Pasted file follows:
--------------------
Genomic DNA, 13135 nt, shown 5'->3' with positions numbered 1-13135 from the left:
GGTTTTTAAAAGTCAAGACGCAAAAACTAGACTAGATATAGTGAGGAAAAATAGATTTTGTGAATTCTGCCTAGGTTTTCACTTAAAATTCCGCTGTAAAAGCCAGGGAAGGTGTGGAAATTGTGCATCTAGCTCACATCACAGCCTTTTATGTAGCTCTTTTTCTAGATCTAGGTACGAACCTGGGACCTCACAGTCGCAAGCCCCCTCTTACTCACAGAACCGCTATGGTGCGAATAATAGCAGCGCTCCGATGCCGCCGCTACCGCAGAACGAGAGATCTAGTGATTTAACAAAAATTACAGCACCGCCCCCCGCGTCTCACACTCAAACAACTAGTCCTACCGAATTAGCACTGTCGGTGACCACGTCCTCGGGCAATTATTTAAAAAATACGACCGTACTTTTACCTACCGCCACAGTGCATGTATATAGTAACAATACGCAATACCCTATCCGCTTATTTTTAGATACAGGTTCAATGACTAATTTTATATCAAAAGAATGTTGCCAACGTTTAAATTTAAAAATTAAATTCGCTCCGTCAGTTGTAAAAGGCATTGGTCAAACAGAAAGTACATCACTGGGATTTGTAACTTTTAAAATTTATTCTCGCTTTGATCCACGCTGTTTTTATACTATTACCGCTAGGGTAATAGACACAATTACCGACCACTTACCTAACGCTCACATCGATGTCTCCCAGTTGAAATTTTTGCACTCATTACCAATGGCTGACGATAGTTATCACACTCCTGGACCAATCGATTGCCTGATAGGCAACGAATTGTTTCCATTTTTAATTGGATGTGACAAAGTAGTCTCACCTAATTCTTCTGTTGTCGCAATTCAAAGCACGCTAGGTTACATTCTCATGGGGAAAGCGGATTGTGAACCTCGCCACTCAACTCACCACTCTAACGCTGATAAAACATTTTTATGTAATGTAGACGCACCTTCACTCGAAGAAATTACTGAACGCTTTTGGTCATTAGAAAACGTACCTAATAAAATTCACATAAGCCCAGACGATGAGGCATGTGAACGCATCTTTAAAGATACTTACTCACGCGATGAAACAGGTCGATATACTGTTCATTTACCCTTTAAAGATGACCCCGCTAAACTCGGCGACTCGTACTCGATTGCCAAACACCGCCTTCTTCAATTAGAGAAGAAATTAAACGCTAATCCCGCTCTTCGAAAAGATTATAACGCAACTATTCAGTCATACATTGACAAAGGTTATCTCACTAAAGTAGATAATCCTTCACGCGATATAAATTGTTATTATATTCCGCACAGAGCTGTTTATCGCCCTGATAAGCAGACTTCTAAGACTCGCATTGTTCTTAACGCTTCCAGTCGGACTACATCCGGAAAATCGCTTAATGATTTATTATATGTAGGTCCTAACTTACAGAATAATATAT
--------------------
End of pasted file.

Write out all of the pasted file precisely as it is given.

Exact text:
Genomic DNA, 13135 nt, shown 5'->3' with positions numbered 1-13135 from the left:
GGTTTTTAAAAGTCAAGACGCAAAAACTAGACTAGATATAGTGAGGAAAAATAGATTTTGTGAATTCTGCCTAGGTTTTCACTTAAAATTCCGCTGTAAAAGCCAGGGAAGGTGTGGAAATTGTGCATCTAGCTCACATCACAGCCTTTTATGTAGCTCTTTTTCTAGATCTAGGTACGAACCTGGGACCTCACAGTCGCAAGCCCCCTCTTACTCACAGAACCGCTATGGTGCGAATAATAGCAGCGCTCCGATGCCGCCGCTACCGCAGAACGAGAGATCTAGTGATTTAACAAAAATTACAGCACCGCCCCCCGCGTCTCACACTCAAACAACTAGTCCTACCGAATTAGCACTGTCGGTGACCACGTCCTCGGGCAATTATTTAAAAAATACGACCGTACTTTTACCTACCGCCACAGTGCATGTATATAGTAACAATACGCAATACCCTATCCGCTTATTTTTAGATACAGGTTCAATGACTAATTTTATATCAAAAGAATGTTGCCAACGTTTAAATTTAAAAATTAAATTCGCTCCGTCAGTTGTAAAAGGCATTGGTCAAACAGAAAGTACATCACTGGGATTTGTAACTTTTAAAATTTATTCTCGCTTTGATCCACGCTGTTTTTATACTATTACCGCTAGGGTAATAGACACAATTACCGACCACTTACCTAACGCTCACATCGATGTCTCCCAGTTGAAATTTTTGCACTCATTACCAATGGCTGACGATAGTTATCACACTCCTGGACCAATCGATTGCCTGATAGGCAACGAATTGTTTCCATTTTTAATTGGATGTGACAAAGTAGTCTCACCTAATTCTTCTGTTGTCGCAATTCAAAGCACGCTAGGTTACATTCTCATGGGGAAAGCGGATTGTGAACCTCGCCACTCAACTCACCACTCTAACGCTGATAAAACATTTTTATGTAATGTAGACGCACCTTCACTCGAAGAAATTACTGAACGCTTTTGGTCATTAGAAAACGTACCTAATAAAATTCACATAAGCCCAGACGATGAGGCATGTGAACGCATCTTTAAAGATACTTACTCACGCGATGAAACAGGTCGATATACTGTTCATTTACCCTTTAAAGATGACCCCGCTAAACTCGGCGACTCGTACTCGATTGCCAAACACCGCCTTCTTCAATTAGAGAAGAAATTAAACGCTAATCCCGCTCTTCGAAAAGATTATAACGCAACTATTCAGTCATACATTGACAAAGGTTATCTCACTAAAGTAGATAATCCTTCACGCGATATAAATTGTTATTATATTCCGCACAGAGCTGTTTATCGCCCTGATAAGCAGACTTCTAAGACTCGCATTGTTCTTAACGCTTCCAGTCGGACTACATCCGGAAAATCGCTTAATGATTTATTATATGTAGGTCCTAACTTACAGAATAATATAT